HTML and CSS Reference
Using Number Constants and Different Bases. The constants MAX_VALUE ,
MIN_VALUE , NEGATIVE_INFINITY , POSITIVE_INFINITY , and NaN are properties of
the Number() function, but are not used with instances of the Number object; thus, var
huge = Number.MAX_VALUE is valid, but huge.MAX_VALUE is not. NaN is a special
value that is returned when some mathematical operation results in a value that is not
The methods provided to the Number object manipulate instances of number objects.
For example, to convert numbers to strings representing different bases, the toString()
method manipulates a number, either primitive or object. See Example 9.31.
<body bgcolor="orange"><font color="black" size="+1">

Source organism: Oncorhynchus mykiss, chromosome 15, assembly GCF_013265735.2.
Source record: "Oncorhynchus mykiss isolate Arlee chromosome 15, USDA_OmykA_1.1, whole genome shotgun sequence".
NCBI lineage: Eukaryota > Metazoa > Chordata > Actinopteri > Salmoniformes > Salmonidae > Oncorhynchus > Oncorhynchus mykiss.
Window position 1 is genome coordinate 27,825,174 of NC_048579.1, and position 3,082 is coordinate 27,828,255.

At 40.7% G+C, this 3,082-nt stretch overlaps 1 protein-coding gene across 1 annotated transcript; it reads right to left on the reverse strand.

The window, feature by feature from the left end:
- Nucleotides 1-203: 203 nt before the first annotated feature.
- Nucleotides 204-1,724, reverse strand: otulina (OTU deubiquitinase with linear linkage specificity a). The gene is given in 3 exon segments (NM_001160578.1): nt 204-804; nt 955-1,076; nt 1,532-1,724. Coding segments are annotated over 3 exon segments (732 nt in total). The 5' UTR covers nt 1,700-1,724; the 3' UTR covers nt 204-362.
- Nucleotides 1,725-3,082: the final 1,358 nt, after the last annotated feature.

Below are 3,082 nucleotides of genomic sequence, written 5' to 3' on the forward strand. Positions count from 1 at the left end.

var largest = Number.MAX_VALUE;
var smallest = Number.MIN_VALUE;
var num1 = 20; // A primitive numeric value
var num2 = new Number(13); // Creating a Number object
document.write("<b>The largest number is " + largest
+ "<br />");
document.write("The smallest number is "+ smallest
+ "<br />");
document.write("The number as a string (base 2): "+
document.write("<br />The number as a string (base 8): "+
document.write("<br />The square root of -25 is: "+
Math.sqrt(-25) + "<br />");
The constant MAX_VALUE is a property of the Number() function. This constant
cannot be used with an instance of a Number object.
The constant MIN_VALUE is a property of the Number() function.
A number is assigned to the variable called num1 .
A new Number object is created with the Number() constructor and assigned to
num2 . It is easier to use the literal notation: num2 = 13 .
The number is converted to a string represented in binary, base 2.
The number is converted to a string represented in octal, base 8.
number, when this calculation is attempted (see Figure 9.36).